War Drums? Maduro Plays Congas in Salsa Concert While Denying Venezuelans Food Aid

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VTV/Screencap
FRANCES MARTEL

Venezuelan dictator Nicolás Maduro – close to marking three weeks out of power since President Juan Guaidó took office on January 23 – played a conga solo in a salsa performance this weekend that appeared in a state propaganda video circulating on social media. This was a far cry from the image of a diligent wartime leader he has attempted to cultivate to the outside world.

The video, in which Maduro appears wearing what is rapidly becoming a signature teal shirt, surfaced on the Twitter and Facebook accounts of Cuban journalist Yusnaby Pérez, who regularly shares highlights from socialist propaganda networks in Venezuela and Cuba. The band performing gives Maduro center stage to display his percussion skills:

Venezuela’s state television outlet VTV featured an initiative Saturday by the socialist government to organize tropical music concerts throughout the Venezuela-Colombian border, titled “We Are Brothers,” led by pro-regime musician Omar Enrique, whom VTV claims Colombia has banned from performing pro-Maduro propaganda songs in the country. Enrique, in his statement announcing the initiative, claimed that his “only sin is being friends with President Nicolás Maduro” and that he hopes to soon perform in Colombia. Regarding the concerts, Minister of Culture Ernesto Villegas accused Colombia of “fascism” for rejecting Enrique.

Nicolás Maduro has for years attempted to use salsa music, a tropical dance genre native to the Caribbean region, to elevate his personal clout with the Venezuelan people. He is the host of a state-run radio program titled Salsa Time and has regularly appeared on television dancing or playing percussion with salsa bands. Last week, Maduro celebrated a government initiative on Twitter called “Salsa Heart,” the purpose of which was to use dancing and musical instrument classes to distract youth from protesting the nation’s near-complete lack of medicine and food.

Shortly after President Guaidó invoked the Constitution to remove Maduro for holding fraudulent elections, Maduro appeared on television dancing salsa with wife Cilia Flores and stated on Twitter, “WE ARE INDESTRUCTIBLE! They cannot take away the joy of living, enjoying, struggling [fighting] and working.”

While the salsa incidents were intentional, not all of Maduro’s embarrassing public appearances in the past month have been so. This weekend, during a speech in which he intended to compare the government of the United States to mid-twentieth century Latin American socialist dictators from the presidential palace, Miraflores, the building suffered a power outage – a common occurrence for most Venezuelans, but rarely a problem for those at the time. Maduro was shouting the name of Chilean military leader Augusto Pinochet, comparing him to President Donald Trump, when the lights began to flicker, prompting some mockery online by National Security Adviser John Bolton:

Maduro began this week with a much more aggressive push against the United States. On Sunday, he announced large-scale military exercises intended to protect against a U.S. invasion he has repeatedly claimed is soon to occur, citing the delivery of food and medical aid to the Venezuelan border with Colombia. While Maduro is no longer president of Venezuela, he retains the loyalty of the highest ranks of the nation’s military, who blocked the bridge connecting the two countries last week with boxcars and gasoline trailers to prevent much-needed American food deliveries from entering Venezuela.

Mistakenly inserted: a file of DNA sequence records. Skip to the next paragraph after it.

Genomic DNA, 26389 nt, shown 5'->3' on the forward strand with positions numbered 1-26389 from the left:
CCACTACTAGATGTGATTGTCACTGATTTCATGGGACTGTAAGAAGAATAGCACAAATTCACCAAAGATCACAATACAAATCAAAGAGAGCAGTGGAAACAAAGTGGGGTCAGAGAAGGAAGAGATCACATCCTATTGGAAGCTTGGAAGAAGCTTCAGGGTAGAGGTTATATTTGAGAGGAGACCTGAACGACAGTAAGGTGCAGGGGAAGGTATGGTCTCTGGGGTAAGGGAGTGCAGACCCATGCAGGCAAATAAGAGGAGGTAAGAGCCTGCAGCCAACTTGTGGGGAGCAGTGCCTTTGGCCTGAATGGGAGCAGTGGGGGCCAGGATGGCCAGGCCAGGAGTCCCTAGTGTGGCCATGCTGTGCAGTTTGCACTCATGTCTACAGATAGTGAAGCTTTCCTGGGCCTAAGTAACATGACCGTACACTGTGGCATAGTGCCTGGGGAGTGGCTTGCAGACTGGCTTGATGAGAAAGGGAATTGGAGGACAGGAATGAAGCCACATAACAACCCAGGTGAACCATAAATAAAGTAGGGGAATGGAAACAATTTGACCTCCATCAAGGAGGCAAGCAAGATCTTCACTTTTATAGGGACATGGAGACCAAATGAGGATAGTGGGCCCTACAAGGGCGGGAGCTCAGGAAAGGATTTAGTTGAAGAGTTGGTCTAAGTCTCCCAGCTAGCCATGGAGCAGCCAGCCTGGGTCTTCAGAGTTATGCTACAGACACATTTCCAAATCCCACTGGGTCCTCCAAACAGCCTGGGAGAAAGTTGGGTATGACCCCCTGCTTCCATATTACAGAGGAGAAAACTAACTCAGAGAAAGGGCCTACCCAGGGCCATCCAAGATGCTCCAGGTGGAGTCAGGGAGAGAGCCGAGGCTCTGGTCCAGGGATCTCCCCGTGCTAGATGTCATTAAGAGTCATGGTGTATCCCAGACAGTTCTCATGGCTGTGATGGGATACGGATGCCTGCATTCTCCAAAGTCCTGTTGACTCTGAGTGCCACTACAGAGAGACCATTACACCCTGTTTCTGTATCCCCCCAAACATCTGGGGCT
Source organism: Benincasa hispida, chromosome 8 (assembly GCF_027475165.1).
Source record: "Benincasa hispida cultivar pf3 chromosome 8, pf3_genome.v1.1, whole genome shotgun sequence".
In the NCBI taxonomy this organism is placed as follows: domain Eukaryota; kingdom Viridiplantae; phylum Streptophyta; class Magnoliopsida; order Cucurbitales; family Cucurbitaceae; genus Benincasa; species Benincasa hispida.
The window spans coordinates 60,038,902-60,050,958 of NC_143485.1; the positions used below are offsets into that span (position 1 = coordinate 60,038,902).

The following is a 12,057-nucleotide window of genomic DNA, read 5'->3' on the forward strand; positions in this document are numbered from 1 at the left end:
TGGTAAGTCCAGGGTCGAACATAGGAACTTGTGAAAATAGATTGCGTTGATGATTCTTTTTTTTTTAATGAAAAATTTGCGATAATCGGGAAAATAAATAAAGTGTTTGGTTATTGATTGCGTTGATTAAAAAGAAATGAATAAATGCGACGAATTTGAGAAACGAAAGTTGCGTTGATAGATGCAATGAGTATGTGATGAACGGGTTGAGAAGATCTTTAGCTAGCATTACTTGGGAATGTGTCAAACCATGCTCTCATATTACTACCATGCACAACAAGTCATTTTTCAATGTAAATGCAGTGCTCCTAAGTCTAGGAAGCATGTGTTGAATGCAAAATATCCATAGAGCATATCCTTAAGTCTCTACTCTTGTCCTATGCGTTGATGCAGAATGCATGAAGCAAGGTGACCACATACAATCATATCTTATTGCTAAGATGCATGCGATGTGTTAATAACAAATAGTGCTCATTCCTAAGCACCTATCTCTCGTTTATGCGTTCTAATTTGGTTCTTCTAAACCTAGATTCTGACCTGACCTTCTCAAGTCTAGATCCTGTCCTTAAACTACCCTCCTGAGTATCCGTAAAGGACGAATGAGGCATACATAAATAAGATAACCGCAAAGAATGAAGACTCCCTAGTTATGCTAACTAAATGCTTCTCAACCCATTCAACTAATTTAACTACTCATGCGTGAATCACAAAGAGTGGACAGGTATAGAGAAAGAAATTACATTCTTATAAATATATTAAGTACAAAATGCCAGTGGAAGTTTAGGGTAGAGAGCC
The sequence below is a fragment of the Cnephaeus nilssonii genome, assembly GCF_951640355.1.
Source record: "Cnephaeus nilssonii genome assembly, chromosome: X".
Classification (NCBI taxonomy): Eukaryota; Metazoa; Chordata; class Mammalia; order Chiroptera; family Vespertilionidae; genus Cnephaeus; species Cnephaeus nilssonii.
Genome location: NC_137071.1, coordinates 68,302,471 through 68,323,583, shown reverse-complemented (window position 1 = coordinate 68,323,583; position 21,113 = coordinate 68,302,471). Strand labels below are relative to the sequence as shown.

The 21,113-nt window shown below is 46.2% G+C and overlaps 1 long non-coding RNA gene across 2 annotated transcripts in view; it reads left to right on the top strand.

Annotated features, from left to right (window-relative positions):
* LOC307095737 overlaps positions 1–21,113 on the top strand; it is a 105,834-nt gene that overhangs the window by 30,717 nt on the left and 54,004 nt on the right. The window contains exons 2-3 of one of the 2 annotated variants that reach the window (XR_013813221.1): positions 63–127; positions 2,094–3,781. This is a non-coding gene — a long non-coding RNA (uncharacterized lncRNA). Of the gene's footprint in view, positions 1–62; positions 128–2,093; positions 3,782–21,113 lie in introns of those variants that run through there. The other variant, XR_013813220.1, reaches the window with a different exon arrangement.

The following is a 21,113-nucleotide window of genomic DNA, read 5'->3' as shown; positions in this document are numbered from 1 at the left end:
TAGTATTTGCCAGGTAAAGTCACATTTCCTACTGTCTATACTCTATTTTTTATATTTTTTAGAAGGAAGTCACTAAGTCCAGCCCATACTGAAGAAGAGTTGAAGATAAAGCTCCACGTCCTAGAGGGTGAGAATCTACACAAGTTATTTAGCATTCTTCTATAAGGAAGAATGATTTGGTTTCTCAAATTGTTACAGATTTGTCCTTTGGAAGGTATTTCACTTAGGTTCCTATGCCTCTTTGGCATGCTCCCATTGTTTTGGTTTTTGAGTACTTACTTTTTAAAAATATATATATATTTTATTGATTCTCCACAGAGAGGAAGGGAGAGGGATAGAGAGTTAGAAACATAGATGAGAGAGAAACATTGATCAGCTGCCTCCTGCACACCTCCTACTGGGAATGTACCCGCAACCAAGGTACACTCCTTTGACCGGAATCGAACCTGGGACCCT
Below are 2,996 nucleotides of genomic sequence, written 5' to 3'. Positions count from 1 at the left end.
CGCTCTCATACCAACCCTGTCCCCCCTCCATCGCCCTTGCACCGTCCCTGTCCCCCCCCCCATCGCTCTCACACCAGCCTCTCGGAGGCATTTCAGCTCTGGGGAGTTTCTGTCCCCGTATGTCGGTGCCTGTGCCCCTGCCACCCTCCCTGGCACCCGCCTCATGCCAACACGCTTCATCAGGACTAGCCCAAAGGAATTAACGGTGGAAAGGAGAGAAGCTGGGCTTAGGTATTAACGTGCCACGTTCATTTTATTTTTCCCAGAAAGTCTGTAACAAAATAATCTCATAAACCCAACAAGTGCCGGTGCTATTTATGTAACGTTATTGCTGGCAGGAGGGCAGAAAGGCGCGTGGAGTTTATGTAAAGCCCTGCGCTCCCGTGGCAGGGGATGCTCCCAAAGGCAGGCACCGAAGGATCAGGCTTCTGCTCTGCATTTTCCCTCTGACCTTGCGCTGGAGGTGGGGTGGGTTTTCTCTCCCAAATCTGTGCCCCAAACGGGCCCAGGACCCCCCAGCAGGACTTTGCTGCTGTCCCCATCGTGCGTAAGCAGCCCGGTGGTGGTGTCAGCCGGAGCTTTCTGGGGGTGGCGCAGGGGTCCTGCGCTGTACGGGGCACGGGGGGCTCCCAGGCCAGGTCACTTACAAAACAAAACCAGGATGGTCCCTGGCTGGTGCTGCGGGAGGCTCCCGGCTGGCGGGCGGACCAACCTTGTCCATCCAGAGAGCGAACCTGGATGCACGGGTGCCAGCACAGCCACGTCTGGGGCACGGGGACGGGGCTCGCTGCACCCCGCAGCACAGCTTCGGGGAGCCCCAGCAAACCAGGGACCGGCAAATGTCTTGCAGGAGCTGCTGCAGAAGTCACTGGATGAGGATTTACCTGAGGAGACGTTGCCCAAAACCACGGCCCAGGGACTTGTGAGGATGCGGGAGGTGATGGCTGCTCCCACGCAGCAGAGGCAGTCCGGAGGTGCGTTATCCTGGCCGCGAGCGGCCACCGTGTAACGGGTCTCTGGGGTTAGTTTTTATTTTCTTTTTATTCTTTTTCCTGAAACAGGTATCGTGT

“Nobody is going to enter Venezuela, not even a single invading soldier. We do not fear the threats of the American empire,” Maduro announced after the arrival of food from America. “We tell Donald Trump as a people of peace that we do not fear him at all. Trump’s statement is criminal and threatening, very regrettable that the Venezuelan right applauds him with a gringo flag. ”

This week, Maduro announced the preparation of troops to deploy and attack the alleged American invaders hiding in shipments of food and medicine.

“Don’t let Donald Trump threaten us,” Maduro said in a speech on Sunday. “Get out of Venezuela Donald Trump, out with your threats, here we have armed forces and here there is a people to defend the honor, dignity, and decorum of a nation that has struggled for over 200 years.”

Maduro declared that all of Venezuela was “impenetrable” to U.S. forces, thanks to the nation’s air force and army troops.

Maduro’s troops will likely not face off with American soldiers, as the Trump administration has repeatedly emphasized that, while a last-resort military option is on the table, Washington has no intention of using military force to help bring aid to the Venezuelan people. The aid currently stuck in Colombia is part of a $20 million package of food and medicine sent in response to President Guaidó’s plea to neighboring Western Hemisphere countries to send humanitarian aid to the country, clashing with Maduro’s long-term refusal to accept that a humanitarian crisis exists in the country. While the aid remains in Colombia, Americans are helping distribute some of the food and medications to Venezuelan refugees who made it to the other side of the border.

“U.S. assistance includes support for Venezuelans in 17 countries in the region, including Brazil, Colombia, Costa Rica, Ecuador, Guyana, Mexico, Panama, Peru, and Trinidad and Tobago,” according to a State Department press release issued last week. “In particular, the United States funds United Nations agencies and non-governmental organizations to provide life-saving assistance, such as food, health care, protection, and shelter, to Venezuelans and host communities in the region.”

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